SISTER CITIES: A Story if Friendship from Virginia to Mali

Just this past year, Sister Cities Richmond, Virginia and Ségou, Mali had a commemorative celebratory book launch. The book, titled “SISTER CITIES: A Story of Friendship from Virginia to Mali” by Ana Edwards and Robin Poulton, celebrated the 10 years of friendship created between the two cities. It tells the story of citizen diplomacy and success in multiple shared project activities. 

Ségou, Mali and Richmond, Virginia officially signed their Sister City partnership in October 2009 in Richmond, and again on February 2010 in Ségou. This book is written to celebrate their ten-year relationship and signing of citizen diplomacy through Sister Cities International.

But even before their official signing, their citizen diplomacy began in 2005 when both cities founded music festivals. They organized a cultural exchange through Ségou’s invitation to Richmond. 

These two cities have held multiple exchanges and projects that built positive and lasting relationships for both cities, as well as development in local senses. They have built a maternity clinic, a medical laboratory, and three blocks of latrines through SCI funding, and AUPAP – the African Urban Poverty Alleviation Program through the Gates Foundation. They’ve also worked to equip the Ségou hospitals. 

Further, education projects in Virginia seek to educate its students about Mali and West Africa, while Ségou has a similar initiative in their city to teach about Richmond and the United States. Sister Radio is a program they hold which gives a voice to young women in both cities, and have Skype discussions in English and French between language-learning students in Mali and Virginia.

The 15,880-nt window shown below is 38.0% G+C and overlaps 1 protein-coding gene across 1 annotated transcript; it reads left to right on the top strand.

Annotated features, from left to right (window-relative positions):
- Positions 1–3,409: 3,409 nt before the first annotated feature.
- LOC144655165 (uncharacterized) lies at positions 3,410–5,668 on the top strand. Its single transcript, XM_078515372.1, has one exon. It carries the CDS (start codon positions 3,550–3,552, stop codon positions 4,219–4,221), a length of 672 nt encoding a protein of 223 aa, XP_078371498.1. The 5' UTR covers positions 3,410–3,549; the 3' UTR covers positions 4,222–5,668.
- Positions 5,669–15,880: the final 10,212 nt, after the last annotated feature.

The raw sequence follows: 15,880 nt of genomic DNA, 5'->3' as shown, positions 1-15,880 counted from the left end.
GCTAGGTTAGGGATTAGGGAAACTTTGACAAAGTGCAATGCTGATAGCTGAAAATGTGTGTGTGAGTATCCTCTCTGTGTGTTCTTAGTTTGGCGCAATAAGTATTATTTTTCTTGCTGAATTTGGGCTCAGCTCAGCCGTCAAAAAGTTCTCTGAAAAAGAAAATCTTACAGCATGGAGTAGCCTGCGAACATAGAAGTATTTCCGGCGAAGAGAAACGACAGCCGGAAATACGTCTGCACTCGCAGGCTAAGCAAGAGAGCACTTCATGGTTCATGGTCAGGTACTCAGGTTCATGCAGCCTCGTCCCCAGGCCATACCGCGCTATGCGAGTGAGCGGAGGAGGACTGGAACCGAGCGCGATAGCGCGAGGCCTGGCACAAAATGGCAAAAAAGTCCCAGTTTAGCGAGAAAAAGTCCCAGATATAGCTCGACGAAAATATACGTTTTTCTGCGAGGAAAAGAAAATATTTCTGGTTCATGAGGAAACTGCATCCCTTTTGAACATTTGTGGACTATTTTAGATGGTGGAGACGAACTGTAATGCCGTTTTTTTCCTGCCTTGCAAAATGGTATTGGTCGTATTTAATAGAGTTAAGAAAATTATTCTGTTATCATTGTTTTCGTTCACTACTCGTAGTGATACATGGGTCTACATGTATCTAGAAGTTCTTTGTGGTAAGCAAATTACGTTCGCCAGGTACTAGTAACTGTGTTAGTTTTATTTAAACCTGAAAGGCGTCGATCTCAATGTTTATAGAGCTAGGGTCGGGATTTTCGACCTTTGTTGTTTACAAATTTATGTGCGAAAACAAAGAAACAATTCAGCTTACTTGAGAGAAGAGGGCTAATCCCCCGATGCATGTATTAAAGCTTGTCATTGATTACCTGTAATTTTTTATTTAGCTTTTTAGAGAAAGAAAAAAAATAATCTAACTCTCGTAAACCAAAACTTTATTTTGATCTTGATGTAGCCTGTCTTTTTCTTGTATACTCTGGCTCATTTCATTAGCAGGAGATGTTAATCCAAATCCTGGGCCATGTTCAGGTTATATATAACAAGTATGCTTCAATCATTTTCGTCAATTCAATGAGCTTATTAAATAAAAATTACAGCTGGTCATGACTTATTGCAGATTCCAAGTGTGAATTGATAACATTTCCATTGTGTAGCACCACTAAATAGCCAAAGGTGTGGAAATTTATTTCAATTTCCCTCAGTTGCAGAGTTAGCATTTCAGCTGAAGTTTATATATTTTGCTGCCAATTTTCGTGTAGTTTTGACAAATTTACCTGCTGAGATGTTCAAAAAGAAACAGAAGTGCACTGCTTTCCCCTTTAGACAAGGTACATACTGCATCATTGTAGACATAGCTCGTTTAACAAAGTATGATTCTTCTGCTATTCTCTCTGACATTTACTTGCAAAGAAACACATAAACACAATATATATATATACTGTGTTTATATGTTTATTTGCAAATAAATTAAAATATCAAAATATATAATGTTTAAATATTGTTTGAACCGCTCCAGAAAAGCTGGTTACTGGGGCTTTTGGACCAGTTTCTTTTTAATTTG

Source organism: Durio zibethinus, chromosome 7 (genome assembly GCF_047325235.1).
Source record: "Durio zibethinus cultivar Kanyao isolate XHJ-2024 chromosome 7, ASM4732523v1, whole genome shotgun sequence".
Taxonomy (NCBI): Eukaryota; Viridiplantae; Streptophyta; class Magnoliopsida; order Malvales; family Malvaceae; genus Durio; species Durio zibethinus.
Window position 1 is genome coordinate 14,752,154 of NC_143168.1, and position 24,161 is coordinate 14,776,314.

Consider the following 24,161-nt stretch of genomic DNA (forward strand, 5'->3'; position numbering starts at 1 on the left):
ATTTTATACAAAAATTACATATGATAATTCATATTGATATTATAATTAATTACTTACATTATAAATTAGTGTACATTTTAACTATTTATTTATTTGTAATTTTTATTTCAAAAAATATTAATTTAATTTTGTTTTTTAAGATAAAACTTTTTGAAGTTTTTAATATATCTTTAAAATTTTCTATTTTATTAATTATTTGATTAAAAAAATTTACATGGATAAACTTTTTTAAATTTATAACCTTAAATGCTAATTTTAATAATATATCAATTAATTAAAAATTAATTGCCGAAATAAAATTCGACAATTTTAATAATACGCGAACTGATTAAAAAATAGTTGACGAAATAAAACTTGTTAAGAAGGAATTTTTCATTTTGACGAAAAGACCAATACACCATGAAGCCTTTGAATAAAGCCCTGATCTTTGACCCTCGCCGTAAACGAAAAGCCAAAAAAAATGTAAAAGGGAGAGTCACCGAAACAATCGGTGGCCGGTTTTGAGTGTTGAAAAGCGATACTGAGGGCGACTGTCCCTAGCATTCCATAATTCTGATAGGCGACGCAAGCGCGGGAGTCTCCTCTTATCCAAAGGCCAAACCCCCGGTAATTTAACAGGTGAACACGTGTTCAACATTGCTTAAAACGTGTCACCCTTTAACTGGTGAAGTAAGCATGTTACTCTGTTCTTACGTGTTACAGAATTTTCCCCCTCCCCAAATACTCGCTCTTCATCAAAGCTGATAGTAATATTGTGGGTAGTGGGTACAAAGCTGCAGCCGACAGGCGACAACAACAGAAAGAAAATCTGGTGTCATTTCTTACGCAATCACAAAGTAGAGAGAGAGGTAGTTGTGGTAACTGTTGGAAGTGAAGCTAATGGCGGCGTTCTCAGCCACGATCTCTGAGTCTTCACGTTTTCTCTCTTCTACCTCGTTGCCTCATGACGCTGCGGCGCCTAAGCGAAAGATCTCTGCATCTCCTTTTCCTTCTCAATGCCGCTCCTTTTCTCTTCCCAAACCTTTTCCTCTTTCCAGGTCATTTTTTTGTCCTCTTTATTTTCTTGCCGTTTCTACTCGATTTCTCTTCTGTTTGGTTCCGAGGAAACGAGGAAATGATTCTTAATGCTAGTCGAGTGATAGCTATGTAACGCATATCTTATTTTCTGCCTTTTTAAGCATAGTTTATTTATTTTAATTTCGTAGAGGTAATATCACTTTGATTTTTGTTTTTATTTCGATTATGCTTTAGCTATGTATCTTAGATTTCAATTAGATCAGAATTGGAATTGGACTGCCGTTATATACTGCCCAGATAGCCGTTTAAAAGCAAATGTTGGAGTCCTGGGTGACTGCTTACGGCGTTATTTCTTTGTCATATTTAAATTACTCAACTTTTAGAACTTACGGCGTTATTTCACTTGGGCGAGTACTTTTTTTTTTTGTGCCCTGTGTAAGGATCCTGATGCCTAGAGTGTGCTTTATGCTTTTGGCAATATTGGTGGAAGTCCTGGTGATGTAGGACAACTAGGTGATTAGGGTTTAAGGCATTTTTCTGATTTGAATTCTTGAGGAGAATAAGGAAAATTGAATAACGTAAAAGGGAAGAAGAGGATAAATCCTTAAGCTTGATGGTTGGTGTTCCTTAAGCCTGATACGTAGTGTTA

Until now, they hold annual exchange visits to each other’s music festivals and educational exchanges in which students were sent from Ségou to Richmond and vice versa. 

The book, “SISTER CITIES: A Story of Friendship from Virginia to Mali” speaks of their citizen diplomacy, speaks of their achievements, and shares widely the issues raised by 400 years of shared history. They seek to address the long term effects of the shared history and how to move forward from their past relationship.

However, this isn’t the only publication that the two cities have had. This book is one of a series of books andexhibitions produced by Virginia Friends of Mali as a part of their Teaching Timbuktu program for students of all ages. There was also a special 10th anniversary of Sister Cities Partnership publication in a magazine in Ségou. They will soon have another publication focusing on the 400 years of shared history. 

The Ségou-Richmond partnership encourages readers to join the Virginia Friends of Mali and to help with their educational work. They hope to be able to send their students to Ségou next year. 

Cover of their book
Back of their book, description